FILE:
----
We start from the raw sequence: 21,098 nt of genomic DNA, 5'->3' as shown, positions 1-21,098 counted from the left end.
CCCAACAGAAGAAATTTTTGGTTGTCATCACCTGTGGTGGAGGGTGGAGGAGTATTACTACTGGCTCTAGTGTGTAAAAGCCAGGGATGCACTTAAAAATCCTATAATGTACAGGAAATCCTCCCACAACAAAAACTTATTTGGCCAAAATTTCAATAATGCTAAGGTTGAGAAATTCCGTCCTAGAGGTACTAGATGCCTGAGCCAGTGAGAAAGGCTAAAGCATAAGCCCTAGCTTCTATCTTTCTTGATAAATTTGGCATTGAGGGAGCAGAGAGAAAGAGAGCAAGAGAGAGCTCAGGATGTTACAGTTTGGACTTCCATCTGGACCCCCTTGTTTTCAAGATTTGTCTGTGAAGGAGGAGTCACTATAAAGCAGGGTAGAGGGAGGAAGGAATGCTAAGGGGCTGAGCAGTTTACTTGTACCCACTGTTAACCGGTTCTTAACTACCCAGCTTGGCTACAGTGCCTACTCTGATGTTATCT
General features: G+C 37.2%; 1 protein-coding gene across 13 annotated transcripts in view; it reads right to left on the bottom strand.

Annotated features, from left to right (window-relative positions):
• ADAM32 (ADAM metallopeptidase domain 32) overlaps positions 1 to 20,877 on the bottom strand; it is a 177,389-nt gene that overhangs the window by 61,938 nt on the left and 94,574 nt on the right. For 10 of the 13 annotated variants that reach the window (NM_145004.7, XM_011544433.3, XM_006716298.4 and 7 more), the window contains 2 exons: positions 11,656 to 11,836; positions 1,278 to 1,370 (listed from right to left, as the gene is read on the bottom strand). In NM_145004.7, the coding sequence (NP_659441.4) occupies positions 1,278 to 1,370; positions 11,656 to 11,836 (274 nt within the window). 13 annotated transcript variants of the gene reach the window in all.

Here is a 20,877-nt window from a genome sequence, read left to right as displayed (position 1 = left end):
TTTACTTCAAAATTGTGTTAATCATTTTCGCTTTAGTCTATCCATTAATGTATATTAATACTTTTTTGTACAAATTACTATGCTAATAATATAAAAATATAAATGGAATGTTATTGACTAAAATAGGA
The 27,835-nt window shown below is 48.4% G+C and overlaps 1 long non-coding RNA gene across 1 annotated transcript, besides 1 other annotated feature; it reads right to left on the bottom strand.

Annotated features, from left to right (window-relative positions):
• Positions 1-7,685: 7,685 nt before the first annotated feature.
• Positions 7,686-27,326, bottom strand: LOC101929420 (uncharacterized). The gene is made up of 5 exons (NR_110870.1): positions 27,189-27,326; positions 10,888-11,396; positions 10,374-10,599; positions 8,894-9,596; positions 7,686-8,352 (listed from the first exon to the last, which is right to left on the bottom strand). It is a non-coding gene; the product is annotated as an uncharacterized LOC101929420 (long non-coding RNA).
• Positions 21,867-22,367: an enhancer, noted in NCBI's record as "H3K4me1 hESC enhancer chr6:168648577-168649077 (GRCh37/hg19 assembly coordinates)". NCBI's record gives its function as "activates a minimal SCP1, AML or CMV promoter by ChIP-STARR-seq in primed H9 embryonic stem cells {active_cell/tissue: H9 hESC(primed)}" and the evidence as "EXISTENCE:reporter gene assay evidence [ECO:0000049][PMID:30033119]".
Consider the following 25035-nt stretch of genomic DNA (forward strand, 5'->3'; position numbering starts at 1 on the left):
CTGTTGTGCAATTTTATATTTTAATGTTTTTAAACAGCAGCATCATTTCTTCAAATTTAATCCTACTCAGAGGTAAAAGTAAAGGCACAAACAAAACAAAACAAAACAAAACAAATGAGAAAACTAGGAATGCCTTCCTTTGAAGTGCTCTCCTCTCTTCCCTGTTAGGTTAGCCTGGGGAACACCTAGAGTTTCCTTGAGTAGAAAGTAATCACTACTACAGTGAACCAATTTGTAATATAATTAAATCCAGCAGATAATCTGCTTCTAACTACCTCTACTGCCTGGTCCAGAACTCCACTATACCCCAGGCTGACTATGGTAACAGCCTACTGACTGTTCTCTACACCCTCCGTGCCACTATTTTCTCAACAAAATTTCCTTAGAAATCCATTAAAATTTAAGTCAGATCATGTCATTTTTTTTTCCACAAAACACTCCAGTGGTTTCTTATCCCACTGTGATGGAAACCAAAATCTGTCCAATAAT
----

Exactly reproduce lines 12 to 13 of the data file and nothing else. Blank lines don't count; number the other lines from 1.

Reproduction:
• Positions 21,867-22,367: an enhancer, noted in NCBI's record as "H3K4me1 hESC enhancer chr6:168648577-168649077 (GRCh37/hg19 assembly coordinates)". NCBI's record gives its function as "activates a minimal SCP1, AML or CMV promoter by ChIP-STARR-seq in primed H9 embryonic stem cells {active_cell/tissue: H9 hESC(primed)}" and the evidence as "EXISTENCE:reporter gene assay evidence [ECO:0000049][PMID:30033119]".
Consider the following 25035-nt stretch of genomic DNA (forward strand, 5'->3'; position numbering starts at 1 on the left):